Webcomics have some definite advantages over print comics. Webcomics allow the cartoonist great freedom and leeway regarding creativity and subject matter, and anyone who can afford a Web site can publish his own cartoons.
The creator of a webcomic has more control over his feature than a traditional cartoonist does, but he also must bear more responsibility. Webcomic creators are like small businessmen. They're responsible for not only writing and drawing the comic feature — just as if they partnered with a syndicate — but also the Web site design, advertising, marketing, and sales of related merchandise. The upside is the webcomic creator keeps 100 percent of the revenues instead of giving half to the syndicate.
The Internet has a vast sea of popular webcomics. They're done by amateurs and professionals alike, who take advantage of the ability to publish anything on the Internet. The more advanced webcomic creators display their features in full color and even use some animation. Two big aspects of creating a webcomic that can generate revenue are as follows:
✓ Merchandise and books sold on the Web site: Many online print-on-demand (POD) companies cater to Web sites that can offer books for sale as well as other merchandise such as T-shirts.
✓ Advertising: The more people come to read the comic, the more traffic the Web site gets and the more likely it is to pick up a small amount of revenue from advertising. You can also list your webcomic in search engines, like Google and Yahoo!, so that when people are searching for cartoons or other artwork, your site pops up. In order to list your site in a search engine, you may consider a search engine optimization service. These services can help you list your site with multiple search engines so you don't have to list on each one individually. These services can also provide you with assistance on how to best list your site to maximize its place on a search list.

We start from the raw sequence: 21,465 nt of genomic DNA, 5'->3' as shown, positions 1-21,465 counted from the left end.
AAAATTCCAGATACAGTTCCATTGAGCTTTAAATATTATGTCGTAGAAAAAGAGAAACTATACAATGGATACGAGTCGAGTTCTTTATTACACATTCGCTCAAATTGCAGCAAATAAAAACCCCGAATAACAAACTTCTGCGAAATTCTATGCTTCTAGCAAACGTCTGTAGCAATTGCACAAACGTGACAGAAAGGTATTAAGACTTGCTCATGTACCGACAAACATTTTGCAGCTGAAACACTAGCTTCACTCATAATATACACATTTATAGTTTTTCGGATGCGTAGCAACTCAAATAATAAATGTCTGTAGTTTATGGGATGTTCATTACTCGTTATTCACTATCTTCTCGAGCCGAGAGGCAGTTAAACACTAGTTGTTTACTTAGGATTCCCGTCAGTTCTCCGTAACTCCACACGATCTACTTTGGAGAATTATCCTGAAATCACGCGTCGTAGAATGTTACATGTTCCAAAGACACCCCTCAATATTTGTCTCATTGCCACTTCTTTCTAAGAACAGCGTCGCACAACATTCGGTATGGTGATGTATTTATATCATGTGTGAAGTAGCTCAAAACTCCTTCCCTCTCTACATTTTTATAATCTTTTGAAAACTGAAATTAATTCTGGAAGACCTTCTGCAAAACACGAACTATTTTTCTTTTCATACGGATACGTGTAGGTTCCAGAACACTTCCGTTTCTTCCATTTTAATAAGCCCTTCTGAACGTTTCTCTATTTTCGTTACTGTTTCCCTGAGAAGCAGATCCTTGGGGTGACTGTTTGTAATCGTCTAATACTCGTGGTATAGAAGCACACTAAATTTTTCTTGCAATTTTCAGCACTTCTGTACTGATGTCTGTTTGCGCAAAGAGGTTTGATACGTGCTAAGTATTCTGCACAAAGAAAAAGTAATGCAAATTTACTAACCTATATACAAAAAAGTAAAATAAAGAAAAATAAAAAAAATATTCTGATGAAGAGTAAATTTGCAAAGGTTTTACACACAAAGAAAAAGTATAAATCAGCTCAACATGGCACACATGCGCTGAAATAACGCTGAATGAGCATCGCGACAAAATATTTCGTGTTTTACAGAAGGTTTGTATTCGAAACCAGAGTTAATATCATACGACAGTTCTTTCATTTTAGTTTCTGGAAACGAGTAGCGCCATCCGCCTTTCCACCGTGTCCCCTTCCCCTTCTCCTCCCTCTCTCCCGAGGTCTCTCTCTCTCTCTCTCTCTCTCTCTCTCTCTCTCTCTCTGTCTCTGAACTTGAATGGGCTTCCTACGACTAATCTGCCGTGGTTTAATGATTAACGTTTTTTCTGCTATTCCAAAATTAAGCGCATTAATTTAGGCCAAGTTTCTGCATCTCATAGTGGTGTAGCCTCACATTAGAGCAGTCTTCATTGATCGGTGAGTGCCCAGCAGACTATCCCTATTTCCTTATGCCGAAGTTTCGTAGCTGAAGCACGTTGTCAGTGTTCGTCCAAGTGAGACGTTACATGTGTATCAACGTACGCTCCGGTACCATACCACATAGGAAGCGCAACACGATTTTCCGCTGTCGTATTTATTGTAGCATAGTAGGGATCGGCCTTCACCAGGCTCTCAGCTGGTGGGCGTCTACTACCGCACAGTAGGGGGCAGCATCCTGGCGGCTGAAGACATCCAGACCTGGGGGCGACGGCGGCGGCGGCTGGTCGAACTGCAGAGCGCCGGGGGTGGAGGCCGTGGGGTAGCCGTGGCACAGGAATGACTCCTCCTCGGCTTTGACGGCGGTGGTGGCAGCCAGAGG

If you don't already have a Web site, I suggest you get one started. Beginners can purchase great simple programs at any software store and use them to set up a Web site. You also have the option of hiring someone to do it for you. Check out Building a Web Site For Dummies by David Crowder and Rhonda Crowder (published by Wiley) for a book full of info on starting, maintaining, and promoting your Web site.
Dilbert's creator: Changing with the times
Typically, syndicated cartoonists have looked to the Internet with a mix of confusion and mistrust. After all, these are people whose professional income is based largely on syndication to newspapers, and the Web is steadily eroding the newspaper's ability to land daily readers. But Scott Adams has embraced the new medium with gusto.
His Web site, www.dilbert.com, features the daily comic, of course, along with a blog updated by Adams himself, animations, and other regular features. More important, Adams is embracing the Web's ability to help him connect with his readers on a deeper level. Readers can respond to Adams' blog posts and even rewrite previous Diibert comics using their own punch lines.
And of course, as they're interacting with the site, they're allowed plenty of opportunities to become aware of the many other ways to participate in all that is Diibert — with their credit cards. Ever the shrewd businessperson, Adams is poised to make a seamless transition from a newspaper-based business to a Web-based one. One can only imagine Dogbert's tail wagging in approval.
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